What is a VPN and how does it work?

Consumers are also becoming increasingly aware of cyber risks. It is now understood that all data in the network must be encrypted, including for daily Internet use

Why VPNs are the most important thing right now

Consumers are also becoming increasingly aware of cyber risks. It is now understood that all data in the network must be encrypted, including for daily Internet use. Commercial VPN services have become a popular way of protecting Internet traffic through encrypted and unencrypted Internet ports.


The use of VPN is increasing for both industry and consumers. Understanding how the VPN works is important to optimize both security and functionality.


What is a VPN and how does it work?

A virtual private network (VPN) is a series of virtual connections that travel across the Internet that encrypts your data as it travels between your client computer and the Internet resources you use, such as B. web servers, are transmitted back and forth. Encryption is built into many Internet protocols; B. HTTPS, SSH, NNTPS and LDAPS. Assuming everything is OK, your data will be encrypted at least twice when you use these ports over a VPN connection.


PCs, smartphones, tablets, dedicated servers and even some IoT devices can be endpoints for a VPN connection. In most cases, your customer will need to use a VPN connection application. Some routers also have built-in VPN clients. Unlike proxy networks like Tor, VPNs shouldn't noticeably slow down your internet traffic under normal circumstances. However, some VPNs are faster than others, and one of the biggest factors is how many VPN clients are using a VPN server at any given time.


A VPN connection usually works like this. Data is transmitted from your client computer to a point on your VPN network. The VPN point encrypts your data and sends it over the internet. Another point in your VPN network decrypts your data and sends it to the appropriate internet resource, e.g. B. a web server, an e-mail server or your company's intranet. The internet resource then sends data to a point on your VPN network where it is encrypted. The encrypted data is sent over the Internet to another point on your VPN network, which decrypts the data and sends it back to your client computer. Dead easy!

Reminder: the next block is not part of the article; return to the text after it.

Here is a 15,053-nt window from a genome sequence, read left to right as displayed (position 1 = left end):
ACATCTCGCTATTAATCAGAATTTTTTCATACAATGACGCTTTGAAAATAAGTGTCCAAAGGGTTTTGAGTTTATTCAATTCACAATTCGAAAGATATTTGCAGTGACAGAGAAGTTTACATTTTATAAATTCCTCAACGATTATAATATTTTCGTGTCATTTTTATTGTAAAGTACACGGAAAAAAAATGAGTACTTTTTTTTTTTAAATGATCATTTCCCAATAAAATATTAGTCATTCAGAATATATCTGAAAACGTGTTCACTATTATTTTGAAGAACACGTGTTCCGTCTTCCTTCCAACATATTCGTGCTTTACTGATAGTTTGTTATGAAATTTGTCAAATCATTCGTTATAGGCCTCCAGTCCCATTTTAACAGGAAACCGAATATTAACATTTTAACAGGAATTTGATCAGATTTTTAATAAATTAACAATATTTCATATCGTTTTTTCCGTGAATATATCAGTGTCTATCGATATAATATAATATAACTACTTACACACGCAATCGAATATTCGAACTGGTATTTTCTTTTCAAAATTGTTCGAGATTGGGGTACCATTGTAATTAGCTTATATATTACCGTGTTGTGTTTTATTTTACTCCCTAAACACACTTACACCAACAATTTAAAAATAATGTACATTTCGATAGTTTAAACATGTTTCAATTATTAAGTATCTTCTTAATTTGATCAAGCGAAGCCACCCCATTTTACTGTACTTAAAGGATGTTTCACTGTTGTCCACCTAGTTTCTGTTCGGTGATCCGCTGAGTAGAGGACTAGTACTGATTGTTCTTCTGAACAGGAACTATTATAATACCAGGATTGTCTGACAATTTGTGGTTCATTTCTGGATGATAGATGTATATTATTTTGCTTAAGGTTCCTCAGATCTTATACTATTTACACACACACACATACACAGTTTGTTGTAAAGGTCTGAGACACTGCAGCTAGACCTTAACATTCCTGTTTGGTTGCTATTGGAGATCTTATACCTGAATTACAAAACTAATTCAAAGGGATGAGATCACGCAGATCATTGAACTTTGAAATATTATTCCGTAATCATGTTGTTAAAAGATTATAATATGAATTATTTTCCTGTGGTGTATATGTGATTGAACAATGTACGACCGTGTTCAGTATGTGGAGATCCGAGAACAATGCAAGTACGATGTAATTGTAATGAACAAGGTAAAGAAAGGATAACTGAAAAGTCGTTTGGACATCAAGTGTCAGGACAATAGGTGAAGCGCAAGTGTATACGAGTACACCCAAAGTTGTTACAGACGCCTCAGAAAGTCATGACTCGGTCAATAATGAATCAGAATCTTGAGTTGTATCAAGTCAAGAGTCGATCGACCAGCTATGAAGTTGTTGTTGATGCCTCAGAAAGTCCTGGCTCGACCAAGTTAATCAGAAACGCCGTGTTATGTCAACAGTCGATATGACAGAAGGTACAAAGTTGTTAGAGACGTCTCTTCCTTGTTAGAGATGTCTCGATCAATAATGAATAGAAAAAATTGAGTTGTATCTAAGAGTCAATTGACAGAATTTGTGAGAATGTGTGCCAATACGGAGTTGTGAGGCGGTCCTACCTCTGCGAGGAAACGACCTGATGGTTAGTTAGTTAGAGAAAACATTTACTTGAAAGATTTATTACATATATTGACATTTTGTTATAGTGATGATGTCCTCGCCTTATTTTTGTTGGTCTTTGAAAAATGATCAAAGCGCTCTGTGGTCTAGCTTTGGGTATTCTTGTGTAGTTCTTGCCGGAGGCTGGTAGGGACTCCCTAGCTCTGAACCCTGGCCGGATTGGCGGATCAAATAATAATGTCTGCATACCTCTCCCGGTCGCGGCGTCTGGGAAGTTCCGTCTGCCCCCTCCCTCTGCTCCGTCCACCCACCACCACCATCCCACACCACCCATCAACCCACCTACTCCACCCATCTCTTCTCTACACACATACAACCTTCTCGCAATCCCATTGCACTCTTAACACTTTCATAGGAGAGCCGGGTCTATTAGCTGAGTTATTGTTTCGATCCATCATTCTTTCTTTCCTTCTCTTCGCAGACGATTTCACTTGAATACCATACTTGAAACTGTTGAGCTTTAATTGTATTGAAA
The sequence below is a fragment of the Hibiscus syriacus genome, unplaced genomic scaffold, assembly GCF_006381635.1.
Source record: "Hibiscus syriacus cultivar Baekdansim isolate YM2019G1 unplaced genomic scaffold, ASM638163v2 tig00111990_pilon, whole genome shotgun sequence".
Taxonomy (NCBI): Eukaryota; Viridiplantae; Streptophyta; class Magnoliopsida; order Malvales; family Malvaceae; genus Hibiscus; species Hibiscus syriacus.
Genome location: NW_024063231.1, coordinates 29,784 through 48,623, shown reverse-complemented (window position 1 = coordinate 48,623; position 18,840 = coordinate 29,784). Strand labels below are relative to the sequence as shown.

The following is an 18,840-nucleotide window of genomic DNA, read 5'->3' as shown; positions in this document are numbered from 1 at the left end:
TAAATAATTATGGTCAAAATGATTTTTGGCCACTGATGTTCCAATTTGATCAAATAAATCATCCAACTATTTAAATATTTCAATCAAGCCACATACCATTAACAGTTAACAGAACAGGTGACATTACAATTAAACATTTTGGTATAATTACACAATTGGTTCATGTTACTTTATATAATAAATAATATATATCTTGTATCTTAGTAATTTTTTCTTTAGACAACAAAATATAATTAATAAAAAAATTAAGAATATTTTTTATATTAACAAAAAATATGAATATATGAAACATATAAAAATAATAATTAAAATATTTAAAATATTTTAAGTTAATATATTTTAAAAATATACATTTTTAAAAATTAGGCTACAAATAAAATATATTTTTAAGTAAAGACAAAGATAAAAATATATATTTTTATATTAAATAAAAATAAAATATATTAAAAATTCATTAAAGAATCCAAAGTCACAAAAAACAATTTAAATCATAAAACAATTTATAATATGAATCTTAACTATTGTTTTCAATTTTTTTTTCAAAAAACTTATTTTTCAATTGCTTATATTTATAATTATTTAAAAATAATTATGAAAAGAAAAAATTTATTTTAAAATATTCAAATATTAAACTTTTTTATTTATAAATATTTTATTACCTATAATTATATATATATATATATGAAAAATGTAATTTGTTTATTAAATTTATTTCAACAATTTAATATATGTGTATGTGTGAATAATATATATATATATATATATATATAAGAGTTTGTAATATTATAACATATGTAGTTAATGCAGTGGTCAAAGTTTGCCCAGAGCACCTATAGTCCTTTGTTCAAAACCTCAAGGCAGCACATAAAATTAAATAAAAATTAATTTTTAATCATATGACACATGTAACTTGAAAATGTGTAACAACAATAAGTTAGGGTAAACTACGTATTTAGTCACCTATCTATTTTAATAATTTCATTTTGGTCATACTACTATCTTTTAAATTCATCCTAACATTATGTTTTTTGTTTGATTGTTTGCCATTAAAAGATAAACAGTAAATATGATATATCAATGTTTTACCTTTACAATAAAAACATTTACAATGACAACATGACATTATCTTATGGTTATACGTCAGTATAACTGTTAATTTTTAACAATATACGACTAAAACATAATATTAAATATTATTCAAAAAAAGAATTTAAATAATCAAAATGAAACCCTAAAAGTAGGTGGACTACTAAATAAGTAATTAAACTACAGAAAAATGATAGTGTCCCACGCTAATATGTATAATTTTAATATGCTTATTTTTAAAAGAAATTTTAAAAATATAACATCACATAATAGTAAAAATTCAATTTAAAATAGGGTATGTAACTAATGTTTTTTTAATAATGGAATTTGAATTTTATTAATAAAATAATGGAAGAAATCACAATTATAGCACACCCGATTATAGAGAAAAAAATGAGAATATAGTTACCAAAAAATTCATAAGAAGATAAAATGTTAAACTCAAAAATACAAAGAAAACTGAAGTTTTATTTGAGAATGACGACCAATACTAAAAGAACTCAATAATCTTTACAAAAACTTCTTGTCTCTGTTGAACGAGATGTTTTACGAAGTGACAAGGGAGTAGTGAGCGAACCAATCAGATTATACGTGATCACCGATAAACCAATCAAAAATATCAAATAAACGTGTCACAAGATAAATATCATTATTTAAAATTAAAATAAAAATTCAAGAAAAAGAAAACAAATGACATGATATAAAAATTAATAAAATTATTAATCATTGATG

Types of VPN Technologies


Different VPNs can use different encryption standards and technologies. Here is a short list of some of the technologies a VPN can use:


Point-to-point tunnel protocol: PPTP has been around since the mid-1990s and is still widely used. PPTP itself does not perform any encryption. It tunnels packet data and then uses the GRE protocol for encapsulation. When considering a VPN service that uses PPTP, you should be aware that security experts like Bruce Schneier have rated the protocol, especially Microsoft's implementation, as quite unsafe.

IPSec - You should keep in mind that IPSec is a better alternative to PPTP. IPSec consists of different protocols and technologies. Packet encapsulation is done using the ESP protocol, and AES-GCM, AES-CBC, 3DES-CBC or HMAC-SHA1 / SHA2 can be used for encryption.

Layer 2 Tunneling Protocol: L2TP can be used for tunneling with IPSec to increase security.

Secure Shell, also known as SSH, can be used for both tunneling and encryption in a VPN network.

Read More: Managed VPN Services


Choose a VPN service that suits your needs

Now that you understand the basics of a VPN and how it works, you can consider using one yourself. Instead of endorsing a specific company's services, I'm going to share some tips with you on choosing a good VPN service.


The physical location of the VPN service should be considered. If you want to bypass regional content blocking, the VPN should operate in the country in which you want to appear from the perspective of the company providing your media. For example, many people here in Canada use US VPNs to access content that Netflix only makes available to the US market. You may also want to consider the laws of the jurisdiction in which your VPN is physically located. For example, US VPNs may be subject to search warrants from US law enforcement agencies.


Think about what type of devices you will be using with your VPN. Are you only using the VPN with your PC? Or would you like to be able to use the VPN on your smartphone or tablet? What operating systems are you using? Some VPN providers offer dedicated mobile apps, and some VPN providers require software that is only compatible with certain operating systems.


If you are a consumer, a commercial VPN service might be the best solution. They're offered for low monthly or annual fees, and come with desktop and mobile apps to make using a VPN easy, even if you're not very technical. However, it is important to be able to trust your VPN provider as all internet traffic goes through them. Do you keep records? Do you protect your VPN servers from cyber attacks?


Businesses and businesses may prefer to set up their own VPN services. Install a VPN server on the company premises and protect it from cyber attacks. If you have your own VPN servers, your company is in control of your own data. Proper implementation can also help ensure regulatory compliance.


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